I was talking with a co-worker the other day about the possibility of whether I’ll ever be able to afford to buy a home. He bought his house several years ago so I was hoping to gain some wisdom. The conversation went down several paths: 

  1. I work & live in New York City where housing is notoriously expensive; 
  2. Interest rates in the US right now are very high. This means it will cost me more than someone five-years ago to borrow money to buy my home; and 
  3. Homeowners insurance is becoming stupidly expensive. 

That last one was a new one for me!. If you’re a millennial (as I am), you’re probably at that stage in life where you’ve considered what it would take to buy a house – no matter where you are in the world. But until my co-worker brought it up, the monthly cost of home insurance never really occurred to me as a large expense to consider. 

Now, you might be wondering why curious.earth is writing about potential homeowner anxiety? That’s fair. But read on to find out why the climate crisis is fueling a housing insurance crunch! 

The big picture

The climate crisis is making natural disasters like hurricanes, tornadoes, wildfires, and even heavy rain more frequent across the United States (and the world). This means more homeowners are filing claims with their insurance companies and the industry at large is suffering from severe losses. 

While the majority of the impact is being felt in the American west, mid-east, and south, even the Northeast where New York is located is seeing a steady decline in profits from home insurance. My co-worker lives in Connecticut (a small state just next to New York), where profits have declined by almost half in the last ten years. Reflecting this, he saw his home insurance premium increase more than 10% from last year. That is a big cost jump for most families. 

Bar Graph showing States in the USA where homeowners insurance was unprofitable from 2013 to 2023.
States in the USA where homeowners insurance companies lost profits. Image credit: NYT

The wild(fire) west 

While I was shocked by the price increase shared by my co-worker, it turns out he was far from alone in experiencing insurance sticker shock. Other homeowners in the US are suffering much higher insurance cost increases or are being denied coverage all together as companies remove services from high-risk states. 

The state of California has seen mega insurance providers like State Farm and AllState pull out of the market – mainly due to the increasing risk from wildfires. A woman in Colorado reported a more than 300% increase in her home insurance premium – again due to the increased frequency of wildfires throughout the western United States. 

The implications  

This all has a potentially huge knock-on effect. If fewer people are buying homes, then the value of homes could decline. This would decrease government revenues from property taxes and leave communities with less money to fund services like the fire department, the police, and schools (or, addressing the local impacts of the climate crisis).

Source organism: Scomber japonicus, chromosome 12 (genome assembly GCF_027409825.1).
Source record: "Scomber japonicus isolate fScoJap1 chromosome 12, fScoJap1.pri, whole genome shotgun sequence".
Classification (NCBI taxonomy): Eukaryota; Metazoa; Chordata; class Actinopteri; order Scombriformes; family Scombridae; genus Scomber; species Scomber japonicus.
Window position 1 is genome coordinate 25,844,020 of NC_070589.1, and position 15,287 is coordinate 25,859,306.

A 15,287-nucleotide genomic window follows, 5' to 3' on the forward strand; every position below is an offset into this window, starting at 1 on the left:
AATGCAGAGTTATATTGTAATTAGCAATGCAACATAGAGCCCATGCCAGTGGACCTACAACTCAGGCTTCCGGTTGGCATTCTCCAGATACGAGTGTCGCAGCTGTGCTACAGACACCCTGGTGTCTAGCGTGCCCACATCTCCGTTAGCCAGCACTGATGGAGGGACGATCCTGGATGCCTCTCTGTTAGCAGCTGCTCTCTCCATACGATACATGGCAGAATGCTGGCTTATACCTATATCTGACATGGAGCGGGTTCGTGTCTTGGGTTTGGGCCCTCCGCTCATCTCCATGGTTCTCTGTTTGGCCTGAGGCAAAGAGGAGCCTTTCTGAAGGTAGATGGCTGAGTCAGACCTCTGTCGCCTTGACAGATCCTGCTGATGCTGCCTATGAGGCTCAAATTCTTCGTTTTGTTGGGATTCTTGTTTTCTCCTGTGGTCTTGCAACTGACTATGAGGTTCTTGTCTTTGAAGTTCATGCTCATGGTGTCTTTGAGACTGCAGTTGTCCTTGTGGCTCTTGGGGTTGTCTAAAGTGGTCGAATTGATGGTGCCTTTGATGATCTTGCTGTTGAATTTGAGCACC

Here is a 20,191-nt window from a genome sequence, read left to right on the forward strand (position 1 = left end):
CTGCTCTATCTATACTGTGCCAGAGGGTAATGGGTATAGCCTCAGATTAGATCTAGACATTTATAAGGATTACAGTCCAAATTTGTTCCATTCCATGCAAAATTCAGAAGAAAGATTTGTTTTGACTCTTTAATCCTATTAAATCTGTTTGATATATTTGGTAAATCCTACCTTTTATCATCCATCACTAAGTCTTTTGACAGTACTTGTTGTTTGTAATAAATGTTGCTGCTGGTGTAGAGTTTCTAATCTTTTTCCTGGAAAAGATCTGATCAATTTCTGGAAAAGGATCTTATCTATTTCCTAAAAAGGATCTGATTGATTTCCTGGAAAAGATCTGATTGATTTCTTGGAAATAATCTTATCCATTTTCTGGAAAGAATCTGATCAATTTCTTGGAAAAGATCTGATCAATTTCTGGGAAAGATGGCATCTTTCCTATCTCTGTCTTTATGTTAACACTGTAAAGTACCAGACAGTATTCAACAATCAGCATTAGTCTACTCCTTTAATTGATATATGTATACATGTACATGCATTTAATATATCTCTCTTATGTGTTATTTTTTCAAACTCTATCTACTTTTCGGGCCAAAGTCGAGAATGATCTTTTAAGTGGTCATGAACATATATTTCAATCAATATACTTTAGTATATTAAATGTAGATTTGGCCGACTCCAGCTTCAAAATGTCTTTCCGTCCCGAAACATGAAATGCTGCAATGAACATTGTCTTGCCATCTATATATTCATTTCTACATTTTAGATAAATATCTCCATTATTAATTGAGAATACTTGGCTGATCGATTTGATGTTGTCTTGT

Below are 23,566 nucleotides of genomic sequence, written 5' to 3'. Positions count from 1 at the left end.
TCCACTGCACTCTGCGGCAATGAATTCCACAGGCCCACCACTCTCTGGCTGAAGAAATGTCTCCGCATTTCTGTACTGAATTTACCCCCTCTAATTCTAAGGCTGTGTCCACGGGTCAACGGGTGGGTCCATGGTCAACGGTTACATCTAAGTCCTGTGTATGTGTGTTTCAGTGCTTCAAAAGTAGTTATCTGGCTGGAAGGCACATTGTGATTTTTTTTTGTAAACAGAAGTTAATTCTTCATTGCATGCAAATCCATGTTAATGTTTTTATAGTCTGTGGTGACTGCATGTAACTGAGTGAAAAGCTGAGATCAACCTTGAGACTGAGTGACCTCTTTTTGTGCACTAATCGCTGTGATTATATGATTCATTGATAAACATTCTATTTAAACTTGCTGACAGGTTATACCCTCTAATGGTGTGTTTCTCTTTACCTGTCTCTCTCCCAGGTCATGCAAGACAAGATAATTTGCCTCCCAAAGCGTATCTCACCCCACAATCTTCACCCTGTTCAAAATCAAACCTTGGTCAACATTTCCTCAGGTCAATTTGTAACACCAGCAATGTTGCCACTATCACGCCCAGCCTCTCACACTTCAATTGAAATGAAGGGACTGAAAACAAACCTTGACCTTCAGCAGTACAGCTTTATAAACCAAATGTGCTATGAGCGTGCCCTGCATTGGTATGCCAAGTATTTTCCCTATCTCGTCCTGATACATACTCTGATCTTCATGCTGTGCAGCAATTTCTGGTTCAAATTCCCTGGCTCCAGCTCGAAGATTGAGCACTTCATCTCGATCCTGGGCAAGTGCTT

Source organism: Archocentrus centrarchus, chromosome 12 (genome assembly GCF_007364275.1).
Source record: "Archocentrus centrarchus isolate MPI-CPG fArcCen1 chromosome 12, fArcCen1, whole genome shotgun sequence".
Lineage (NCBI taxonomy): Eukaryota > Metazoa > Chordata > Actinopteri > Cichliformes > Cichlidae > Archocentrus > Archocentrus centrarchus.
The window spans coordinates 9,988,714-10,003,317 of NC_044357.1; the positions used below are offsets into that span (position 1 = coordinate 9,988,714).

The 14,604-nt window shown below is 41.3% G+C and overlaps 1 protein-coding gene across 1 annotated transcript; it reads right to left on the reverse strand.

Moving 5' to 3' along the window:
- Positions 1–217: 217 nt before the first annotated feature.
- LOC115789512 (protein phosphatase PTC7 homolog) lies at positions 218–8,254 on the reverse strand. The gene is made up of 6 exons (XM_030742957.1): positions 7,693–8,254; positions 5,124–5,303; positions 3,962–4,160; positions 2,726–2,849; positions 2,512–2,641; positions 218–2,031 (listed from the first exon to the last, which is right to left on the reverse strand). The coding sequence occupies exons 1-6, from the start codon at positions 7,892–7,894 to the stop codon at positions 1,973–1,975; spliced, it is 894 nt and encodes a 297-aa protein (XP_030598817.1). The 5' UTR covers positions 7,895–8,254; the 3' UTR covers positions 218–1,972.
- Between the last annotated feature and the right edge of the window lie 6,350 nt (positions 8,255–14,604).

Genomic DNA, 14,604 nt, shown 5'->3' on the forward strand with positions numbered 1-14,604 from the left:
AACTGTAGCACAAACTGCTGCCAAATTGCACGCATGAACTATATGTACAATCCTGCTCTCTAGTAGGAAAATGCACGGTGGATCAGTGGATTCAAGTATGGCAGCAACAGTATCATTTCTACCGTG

Insurance plays a big part in owning a home. In order to get approved for a mortgage loan from a bank you have to have home insurance. If you can’t get approved for a mortgage loan, the majority of people don’t have piles of cash just lying around to buy a home.  

On top of that, if people can’t afford insurance and disasters keep increasing (which they will) – how do you afford to rebuild if a hurricane damages your roof? Or a wildfire burns your house down? In 2023, in America alone, almost 2.5 million people had to leave their homes because of natural disasters. Globally, almost 26 million people were displaced due to natural disasters.

Is there a solution? 

The most obvious solution would be to address the root cause of the issue (that’s the climate crisis, in case we haven’t made that clear yet!). While governments are wrangling out this larger solution, homeowners who can’t get insurance are turning to state-mandated insurance pools formerly used as a last resort. In Florida, so many homeowners rely on this solution that the state-backed insurer is the largest home insurance provider in the state. This is a bit of an issue since one large hurricane would bankrupt the fund

Understandably, this is starting to worry the US Congress… The Senate Budget Committee is making insurers tell them which regions they expect to be insurable next so they can shore up government responses in those areas. 

We know one thing for certain, with the climate crisis continuing to increase the frequency and severity of natural disasters, home insurance is certainly going to be a hot topic. 

Be curious! 

Feature image by Brent Assis via Unsplash